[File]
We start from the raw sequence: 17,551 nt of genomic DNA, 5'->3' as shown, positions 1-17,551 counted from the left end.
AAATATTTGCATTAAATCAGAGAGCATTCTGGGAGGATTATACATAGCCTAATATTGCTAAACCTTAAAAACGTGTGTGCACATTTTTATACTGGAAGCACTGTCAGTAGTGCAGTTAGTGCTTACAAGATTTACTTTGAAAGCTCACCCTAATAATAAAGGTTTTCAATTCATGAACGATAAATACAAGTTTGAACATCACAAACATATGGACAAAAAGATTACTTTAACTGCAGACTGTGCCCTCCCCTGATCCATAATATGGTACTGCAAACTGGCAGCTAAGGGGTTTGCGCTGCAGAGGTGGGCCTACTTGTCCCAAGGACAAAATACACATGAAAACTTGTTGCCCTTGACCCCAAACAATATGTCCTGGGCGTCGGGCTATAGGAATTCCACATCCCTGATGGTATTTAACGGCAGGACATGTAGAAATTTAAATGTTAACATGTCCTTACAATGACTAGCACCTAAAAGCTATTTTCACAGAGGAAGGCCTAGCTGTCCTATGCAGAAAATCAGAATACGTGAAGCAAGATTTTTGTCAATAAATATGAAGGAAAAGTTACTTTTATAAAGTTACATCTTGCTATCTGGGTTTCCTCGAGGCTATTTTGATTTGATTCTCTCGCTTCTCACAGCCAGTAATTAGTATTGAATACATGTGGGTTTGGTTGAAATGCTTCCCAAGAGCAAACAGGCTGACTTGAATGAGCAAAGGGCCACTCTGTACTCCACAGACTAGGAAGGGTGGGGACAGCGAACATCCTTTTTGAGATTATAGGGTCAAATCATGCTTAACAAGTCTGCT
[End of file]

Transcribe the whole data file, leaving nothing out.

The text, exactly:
We start from the raw sequence: 17,551 nt of genomic DNA, 5'->3' as shown, positions 1-17,551 counted from the left end.
AAATATTTGCATTAAATCAGAGAGCATTCTGGGAGGATTATACATAGCCTAATATTGCTAAACCTTAAAAACGTGTGTGCACATTTTTATACTGGAAGCACTGTCAGTAGTGCAGTTAGTGCTTACAAGATTTACTTTGAAAGCTCACCCTAATAATAAAGGTTTTCAATTCATGAACGATAAATACAAGTTTGAACATCACAAACATATGGACAAAAAGATTACTTTAACTGCAGACTGTGCCCTCCCCTGATCCATAATATGGTACTGCAAACTGGCAGCTAAGGGGTTTGCGCTGCAGAGGTGGGCCTACTTGTCCCAAGGACAAAATACACATGAAAACTTGTTGCCCTTGACCCCAAACAATATGTCCTGGGCGTCGGGCTATAGGAATTCCACATCCCTGATGGTATTTAACGGCAGGACATGTAGAAATTTAAATGTTAACATGTCCTTACAATGACTAGCACCTAAAAGCTATTTTCACAGAGGAAGGCCTAGCTGTCCTATGCAGAAAATCAGAATACGTGAAGCAAGATTTTTGTCAATAAATATGAAGGAAAAGTTACTTTTATAAAGTTACATCTTGCTATCTGGGTTTCCTCGAGGCTATTTTGATTTGATTCTCTCGCTTCTCACAGCCAGTAATTAGTATTGAATACATGTGGGTTTGGTTGAAATGCTTCCCAAGAGCAAACAGGCTGACTTGAATGAGCAAAGGGCCACTCTGTACTCCACAGACTAGGAAGGGTGGGGACAGCGAACATCCTTTTTGAGATTATAGGGTCAAATCATGCTTAACAAGTCTGCT